Skip to main content

When Public Spaces Fail: Universal Design as Social Justice

Register >>

This is a Chicago Architecture Biennial partner event.

Chicago is a world-class city known for its rich transit networks, public parks and open space, but people with disabilities often encounter poor access to public transit and public spaces that creates social barriers. In the 2010 Census, people with disabilities made up more than 10 percent of Chicago’s total population.

Since the passage of the Americans with Disabilities Act 25 years ago, stakeholders in the region have made notable strides to create public parks and public transit that are more accessible to people with disabilities, including Millennium Park and Chicago Park District and Chicago Transit Authority facilities. Dubbed “universal design,” this policy begins to reverse a status quo where numerous transit stations and parks remain inaccessible to many members of our population.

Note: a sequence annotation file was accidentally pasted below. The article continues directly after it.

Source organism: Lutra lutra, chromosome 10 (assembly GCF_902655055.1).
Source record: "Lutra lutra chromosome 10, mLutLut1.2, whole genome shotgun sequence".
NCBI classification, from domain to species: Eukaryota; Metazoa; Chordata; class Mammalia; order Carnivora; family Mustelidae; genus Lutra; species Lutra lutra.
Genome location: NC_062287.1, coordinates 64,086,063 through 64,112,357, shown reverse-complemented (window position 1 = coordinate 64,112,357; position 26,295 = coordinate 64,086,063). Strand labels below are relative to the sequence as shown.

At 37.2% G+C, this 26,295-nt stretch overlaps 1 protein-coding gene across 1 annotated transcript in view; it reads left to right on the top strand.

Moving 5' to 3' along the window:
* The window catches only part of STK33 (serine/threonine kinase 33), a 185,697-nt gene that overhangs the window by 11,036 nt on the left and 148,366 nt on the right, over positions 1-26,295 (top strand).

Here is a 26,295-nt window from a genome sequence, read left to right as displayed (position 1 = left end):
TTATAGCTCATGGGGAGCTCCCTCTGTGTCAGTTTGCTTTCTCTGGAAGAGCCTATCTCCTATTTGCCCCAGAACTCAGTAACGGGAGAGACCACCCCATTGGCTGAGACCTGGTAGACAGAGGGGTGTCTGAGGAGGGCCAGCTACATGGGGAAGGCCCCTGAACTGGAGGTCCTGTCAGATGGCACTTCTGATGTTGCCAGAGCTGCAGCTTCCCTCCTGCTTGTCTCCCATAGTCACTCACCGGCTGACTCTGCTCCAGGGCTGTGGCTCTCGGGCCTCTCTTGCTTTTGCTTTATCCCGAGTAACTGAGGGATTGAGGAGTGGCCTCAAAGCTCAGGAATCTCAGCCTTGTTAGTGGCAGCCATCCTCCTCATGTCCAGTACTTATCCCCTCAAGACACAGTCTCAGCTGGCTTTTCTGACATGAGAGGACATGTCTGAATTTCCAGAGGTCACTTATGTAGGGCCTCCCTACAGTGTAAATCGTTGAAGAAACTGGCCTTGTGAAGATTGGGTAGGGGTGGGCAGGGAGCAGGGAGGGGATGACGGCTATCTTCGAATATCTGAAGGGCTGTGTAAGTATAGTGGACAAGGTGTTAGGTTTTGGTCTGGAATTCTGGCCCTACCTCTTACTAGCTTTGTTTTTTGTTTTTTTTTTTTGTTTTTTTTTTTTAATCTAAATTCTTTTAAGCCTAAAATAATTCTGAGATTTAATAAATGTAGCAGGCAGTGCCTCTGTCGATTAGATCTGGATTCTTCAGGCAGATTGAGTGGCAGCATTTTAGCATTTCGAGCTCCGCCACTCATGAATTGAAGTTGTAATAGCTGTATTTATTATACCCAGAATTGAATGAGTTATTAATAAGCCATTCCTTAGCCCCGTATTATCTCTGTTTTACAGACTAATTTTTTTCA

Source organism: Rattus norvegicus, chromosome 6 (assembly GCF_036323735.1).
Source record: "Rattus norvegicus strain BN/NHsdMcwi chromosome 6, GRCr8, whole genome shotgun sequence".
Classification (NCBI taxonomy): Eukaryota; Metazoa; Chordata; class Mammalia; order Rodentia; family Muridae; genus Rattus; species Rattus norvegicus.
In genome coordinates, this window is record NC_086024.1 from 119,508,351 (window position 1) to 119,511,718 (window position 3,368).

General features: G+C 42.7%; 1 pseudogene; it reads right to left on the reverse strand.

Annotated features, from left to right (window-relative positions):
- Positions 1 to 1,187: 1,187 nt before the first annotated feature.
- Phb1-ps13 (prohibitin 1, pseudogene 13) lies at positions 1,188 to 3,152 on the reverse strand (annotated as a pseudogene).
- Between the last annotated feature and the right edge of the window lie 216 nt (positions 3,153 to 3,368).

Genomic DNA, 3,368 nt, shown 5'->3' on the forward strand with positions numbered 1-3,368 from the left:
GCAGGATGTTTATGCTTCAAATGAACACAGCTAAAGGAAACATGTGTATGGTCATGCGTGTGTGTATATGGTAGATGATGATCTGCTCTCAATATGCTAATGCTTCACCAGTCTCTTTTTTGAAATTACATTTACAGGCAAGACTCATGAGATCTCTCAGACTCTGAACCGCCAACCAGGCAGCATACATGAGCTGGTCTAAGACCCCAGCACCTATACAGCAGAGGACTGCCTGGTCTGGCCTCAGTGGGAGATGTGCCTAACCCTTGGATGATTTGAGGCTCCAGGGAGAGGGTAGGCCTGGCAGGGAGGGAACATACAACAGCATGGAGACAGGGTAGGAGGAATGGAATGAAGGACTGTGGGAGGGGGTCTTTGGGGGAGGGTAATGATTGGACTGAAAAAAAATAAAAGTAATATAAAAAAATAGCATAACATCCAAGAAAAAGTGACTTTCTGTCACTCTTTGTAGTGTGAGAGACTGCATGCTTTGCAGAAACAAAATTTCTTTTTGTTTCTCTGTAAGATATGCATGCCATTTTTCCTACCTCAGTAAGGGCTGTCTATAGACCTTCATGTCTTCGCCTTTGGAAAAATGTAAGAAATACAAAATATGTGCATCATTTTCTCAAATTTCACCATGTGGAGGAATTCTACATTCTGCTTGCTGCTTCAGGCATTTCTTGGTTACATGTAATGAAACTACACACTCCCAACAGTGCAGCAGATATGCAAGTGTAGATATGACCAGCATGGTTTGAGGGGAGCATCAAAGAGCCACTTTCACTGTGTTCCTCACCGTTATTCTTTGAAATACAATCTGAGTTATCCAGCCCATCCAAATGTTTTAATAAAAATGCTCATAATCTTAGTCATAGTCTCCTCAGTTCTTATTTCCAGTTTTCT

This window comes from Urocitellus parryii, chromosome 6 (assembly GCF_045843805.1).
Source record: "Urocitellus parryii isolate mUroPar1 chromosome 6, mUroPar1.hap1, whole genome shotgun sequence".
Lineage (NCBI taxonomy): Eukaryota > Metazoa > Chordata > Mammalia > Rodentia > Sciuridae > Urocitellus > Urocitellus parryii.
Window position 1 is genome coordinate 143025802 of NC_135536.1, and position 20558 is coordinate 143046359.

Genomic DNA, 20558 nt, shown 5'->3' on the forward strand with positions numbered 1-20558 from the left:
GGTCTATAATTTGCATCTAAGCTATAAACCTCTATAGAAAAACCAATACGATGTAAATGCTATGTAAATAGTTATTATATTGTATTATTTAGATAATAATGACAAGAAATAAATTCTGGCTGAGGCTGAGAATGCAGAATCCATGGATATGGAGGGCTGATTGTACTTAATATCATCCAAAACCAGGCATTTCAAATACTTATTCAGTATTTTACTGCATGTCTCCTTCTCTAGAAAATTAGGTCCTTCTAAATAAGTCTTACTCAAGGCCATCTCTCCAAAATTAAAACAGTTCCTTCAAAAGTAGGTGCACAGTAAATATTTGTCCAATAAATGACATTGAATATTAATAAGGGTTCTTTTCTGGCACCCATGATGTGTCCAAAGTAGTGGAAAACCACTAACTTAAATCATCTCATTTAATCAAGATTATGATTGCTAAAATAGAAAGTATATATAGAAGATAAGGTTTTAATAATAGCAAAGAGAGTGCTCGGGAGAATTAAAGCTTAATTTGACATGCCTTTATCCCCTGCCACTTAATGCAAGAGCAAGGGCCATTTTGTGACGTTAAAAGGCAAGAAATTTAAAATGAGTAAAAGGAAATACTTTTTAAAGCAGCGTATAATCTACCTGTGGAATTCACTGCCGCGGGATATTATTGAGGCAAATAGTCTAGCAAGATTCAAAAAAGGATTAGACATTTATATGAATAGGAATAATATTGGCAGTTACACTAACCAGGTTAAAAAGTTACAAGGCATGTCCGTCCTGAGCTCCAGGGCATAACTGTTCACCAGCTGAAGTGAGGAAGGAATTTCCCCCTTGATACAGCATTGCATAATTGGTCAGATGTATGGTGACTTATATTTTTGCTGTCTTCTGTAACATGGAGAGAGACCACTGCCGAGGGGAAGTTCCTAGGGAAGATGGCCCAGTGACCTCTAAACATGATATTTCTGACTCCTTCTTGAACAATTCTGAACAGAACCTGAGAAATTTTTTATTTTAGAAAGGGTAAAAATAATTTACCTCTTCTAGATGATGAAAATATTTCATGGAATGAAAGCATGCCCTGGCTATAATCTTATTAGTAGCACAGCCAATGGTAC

In this city of thought leaders, innovators and community builders, there are certainly more ideas to realize and improvements to achieve to help make public transit and open spaces more accessible to everyone. Join the Metropolitan Planning Council for a panel discussion where we will celebrate advances during the last 25 years and explore opportunities to make two of Chicago’s greatest public assets—transit and parks—even more accessible.

Speakers include:

The program begins at noon, with brief presentations followed by a panel discussion and Q&A. After the program, Jack Catlin of LCM Architects will lead a tour of Access Living, a building that effectively combines “universal” and “green” design to create a truly sustainable environment.

Seating will be limited, so register today! ASL interpretation will be provided at this event.

This event is accredited by AIA Chicago for 1.5 LU/HSW.

Register >>

Registration fee can be waived for those who need it; please email MPC Associate Yonina Gray at for more information.